One tip for new chalk artists is to think of it more like painting than drawing. Focus on shading and color more than lines and form at first. I like to tell my students “Let’s get the color and the basic shapes on the board first. We’ll bring it all into focus (with gestures/lines) later.”

We see a lot of amazing chalk drawings you have done. I think that scares a lot of parents and teachers. They assume that if they don’t have that level of expertise that their chalk drawings are not “good enough”. Can you explain to those people what actually makes a chalk drawing “good enough” for the class? Is it the artistic quality alone or are there other factors? (like the material presented, way it is presented, medium of chalk in general, etc…)

I’ve always felt like everyone is an artist and every artist still has a lot to learn. I hope that takes the pressure off a little bit because I feel like I still have so much to learn about chalk art. I think there are two important qualities that make a chalk drawing successful: 1) The image is living inside the teacher and the students, meaning the class has heard stories, looked at pictures, studied a particular subject, etc. 2) The students see the teacher or parent striving to become better as he/she teaches/draws. I think a love of creating beautiful images for the children and a willingness to strive for improvement is the best anyone can do.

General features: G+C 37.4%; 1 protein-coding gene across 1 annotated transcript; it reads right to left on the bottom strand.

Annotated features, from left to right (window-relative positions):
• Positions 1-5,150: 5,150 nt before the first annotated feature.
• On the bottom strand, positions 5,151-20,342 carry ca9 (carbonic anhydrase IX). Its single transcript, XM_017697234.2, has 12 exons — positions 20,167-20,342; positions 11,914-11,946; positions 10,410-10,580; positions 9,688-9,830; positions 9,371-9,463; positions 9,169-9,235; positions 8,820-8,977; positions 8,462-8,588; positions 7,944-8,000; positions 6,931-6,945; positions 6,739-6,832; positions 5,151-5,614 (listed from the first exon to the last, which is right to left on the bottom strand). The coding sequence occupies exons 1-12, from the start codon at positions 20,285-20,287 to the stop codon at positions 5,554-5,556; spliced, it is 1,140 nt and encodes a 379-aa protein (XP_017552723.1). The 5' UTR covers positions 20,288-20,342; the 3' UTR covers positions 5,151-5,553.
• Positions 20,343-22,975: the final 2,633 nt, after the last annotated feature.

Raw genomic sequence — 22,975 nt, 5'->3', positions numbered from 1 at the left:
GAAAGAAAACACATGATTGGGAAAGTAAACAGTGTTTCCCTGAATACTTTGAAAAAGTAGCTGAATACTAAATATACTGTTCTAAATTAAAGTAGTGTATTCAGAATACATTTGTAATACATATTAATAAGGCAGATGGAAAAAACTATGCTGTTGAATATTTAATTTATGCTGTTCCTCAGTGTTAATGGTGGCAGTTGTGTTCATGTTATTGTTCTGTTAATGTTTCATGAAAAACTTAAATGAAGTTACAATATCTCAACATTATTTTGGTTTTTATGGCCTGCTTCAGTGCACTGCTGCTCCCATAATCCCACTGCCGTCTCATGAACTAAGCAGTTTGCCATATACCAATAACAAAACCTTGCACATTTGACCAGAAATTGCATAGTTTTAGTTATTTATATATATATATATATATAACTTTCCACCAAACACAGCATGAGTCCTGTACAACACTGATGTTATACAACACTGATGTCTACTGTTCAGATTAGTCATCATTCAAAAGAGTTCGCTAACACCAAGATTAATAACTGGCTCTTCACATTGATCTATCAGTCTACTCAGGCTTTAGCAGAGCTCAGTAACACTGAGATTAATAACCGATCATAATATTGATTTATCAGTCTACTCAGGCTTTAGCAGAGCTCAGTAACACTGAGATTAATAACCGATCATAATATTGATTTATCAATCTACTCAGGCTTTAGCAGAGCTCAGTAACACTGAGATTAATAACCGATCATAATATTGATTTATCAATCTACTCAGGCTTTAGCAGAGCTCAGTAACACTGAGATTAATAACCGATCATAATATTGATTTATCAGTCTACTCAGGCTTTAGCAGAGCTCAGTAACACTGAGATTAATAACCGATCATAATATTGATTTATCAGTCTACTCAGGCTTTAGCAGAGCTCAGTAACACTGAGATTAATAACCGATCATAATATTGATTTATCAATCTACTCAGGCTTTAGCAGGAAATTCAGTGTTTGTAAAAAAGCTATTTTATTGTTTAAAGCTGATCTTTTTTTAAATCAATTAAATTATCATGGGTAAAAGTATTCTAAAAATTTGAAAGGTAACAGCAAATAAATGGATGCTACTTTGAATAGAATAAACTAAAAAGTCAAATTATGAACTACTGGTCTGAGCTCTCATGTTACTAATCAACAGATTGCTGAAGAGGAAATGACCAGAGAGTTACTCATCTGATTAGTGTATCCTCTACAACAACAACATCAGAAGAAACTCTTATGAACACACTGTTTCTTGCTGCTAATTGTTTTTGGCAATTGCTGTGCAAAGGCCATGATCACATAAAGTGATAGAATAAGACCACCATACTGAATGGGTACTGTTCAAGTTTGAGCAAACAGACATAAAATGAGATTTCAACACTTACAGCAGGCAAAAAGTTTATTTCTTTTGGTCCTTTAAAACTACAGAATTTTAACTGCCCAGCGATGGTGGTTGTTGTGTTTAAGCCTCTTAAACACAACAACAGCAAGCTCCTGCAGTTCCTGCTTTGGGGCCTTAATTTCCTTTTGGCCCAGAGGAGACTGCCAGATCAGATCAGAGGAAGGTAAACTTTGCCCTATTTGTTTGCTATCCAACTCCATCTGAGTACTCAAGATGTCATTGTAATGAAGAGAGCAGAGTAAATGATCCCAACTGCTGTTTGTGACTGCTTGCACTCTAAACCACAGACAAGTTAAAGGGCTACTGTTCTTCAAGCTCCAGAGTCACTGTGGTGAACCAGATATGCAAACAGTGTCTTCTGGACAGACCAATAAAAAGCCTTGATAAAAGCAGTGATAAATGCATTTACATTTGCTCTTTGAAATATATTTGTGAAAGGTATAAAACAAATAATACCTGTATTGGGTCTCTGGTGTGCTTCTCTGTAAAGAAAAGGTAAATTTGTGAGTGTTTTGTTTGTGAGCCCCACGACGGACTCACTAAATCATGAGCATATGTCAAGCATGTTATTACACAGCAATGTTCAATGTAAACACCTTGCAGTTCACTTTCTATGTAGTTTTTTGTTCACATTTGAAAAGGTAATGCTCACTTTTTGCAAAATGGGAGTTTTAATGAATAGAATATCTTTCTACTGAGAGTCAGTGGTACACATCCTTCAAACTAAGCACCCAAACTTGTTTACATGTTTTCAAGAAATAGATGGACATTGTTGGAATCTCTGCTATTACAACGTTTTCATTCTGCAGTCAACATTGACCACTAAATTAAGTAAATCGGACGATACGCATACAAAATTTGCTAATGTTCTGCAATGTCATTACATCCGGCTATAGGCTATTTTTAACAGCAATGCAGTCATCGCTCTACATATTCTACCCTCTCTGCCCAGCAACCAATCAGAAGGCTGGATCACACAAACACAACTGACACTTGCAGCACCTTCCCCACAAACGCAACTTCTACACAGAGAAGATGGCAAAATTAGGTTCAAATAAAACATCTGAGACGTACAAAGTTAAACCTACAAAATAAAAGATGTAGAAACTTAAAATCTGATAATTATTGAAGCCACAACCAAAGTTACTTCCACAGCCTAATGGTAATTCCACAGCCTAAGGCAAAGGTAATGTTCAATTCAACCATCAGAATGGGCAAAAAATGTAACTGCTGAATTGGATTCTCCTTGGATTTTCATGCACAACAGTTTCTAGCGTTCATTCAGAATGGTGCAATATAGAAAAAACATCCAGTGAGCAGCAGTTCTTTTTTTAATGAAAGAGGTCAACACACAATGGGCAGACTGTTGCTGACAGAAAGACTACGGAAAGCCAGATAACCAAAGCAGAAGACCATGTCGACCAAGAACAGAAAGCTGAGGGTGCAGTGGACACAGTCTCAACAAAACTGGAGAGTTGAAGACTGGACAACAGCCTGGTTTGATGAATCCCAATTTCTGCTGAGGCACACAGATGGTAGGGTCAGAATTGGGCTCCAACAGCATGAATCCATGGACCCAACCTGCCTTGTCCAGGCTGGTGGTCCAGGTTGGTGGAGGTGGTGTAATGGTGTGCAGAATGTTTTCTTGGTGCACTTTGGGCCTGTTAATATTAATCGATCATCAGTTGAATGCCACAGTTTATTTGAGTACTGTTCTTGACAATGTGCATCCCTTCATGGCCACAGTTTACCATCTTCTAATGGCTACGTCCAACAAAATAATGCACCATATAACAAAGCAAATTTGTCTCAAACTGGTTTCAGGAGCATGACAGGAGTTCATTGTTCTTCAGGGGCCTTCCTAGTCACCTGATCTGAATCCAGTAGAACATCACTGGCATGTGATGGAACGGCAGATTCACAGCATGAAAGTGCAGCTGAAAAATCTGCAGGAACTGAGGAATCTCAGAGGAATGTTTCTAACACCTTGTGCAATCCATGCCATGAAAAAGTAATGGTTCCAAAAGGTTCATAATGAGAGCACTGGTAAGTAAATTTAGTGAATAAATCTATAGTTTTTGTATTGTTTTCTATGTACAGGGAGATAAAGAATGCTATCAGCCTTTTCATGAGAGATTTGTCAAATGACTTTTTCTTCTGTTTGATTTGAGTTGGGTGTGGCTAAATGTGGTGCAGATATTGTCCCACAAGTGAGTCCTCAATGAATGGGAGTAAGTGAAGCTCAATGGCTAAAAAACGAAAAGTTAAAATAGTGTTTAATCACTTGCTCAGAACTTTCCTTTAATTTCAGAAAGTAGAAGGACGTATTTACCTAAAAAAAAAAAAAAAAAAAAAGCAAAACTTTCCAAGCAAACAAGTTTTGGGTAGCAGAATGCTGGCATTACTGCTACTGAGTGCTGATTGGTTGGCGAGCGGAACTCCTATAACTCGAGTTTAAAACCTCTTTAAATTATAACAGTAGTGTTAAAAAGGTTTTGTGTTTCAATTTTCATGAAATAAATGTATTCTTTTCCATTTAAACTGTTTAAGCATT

What is one tip you would give parents and teachers to help them practice chalk drawing for their own classes?

Include a foreground, middle ground, and background in your drawings. Start in the background and work your way to the foreground by overlapping the chalk. Also, think color first, then form.

There is always a lot of discussion in the community about what kind of chalk is the best to use. What are your thoughts on this subject?

I feel most confident using Mercurius chalk (12 stick pack of assorted colors) but I’d like to start experimenting with different brands. I prefer the chalk to be fairly dry. There are some good options for chalk pastels that work on the chalkboard. I also enjoy single sticks of cheap, white chalkboard chalk. Black and white chalk drawing (in the style of Frederick Whitney) can be very powerful in a classroom or at home. I always keep a few extra sticks of black around.

We created a blackboard at home using blackboard paint. It functions as a chalkboard but does not give the results a real chalkboard gives. Why is that?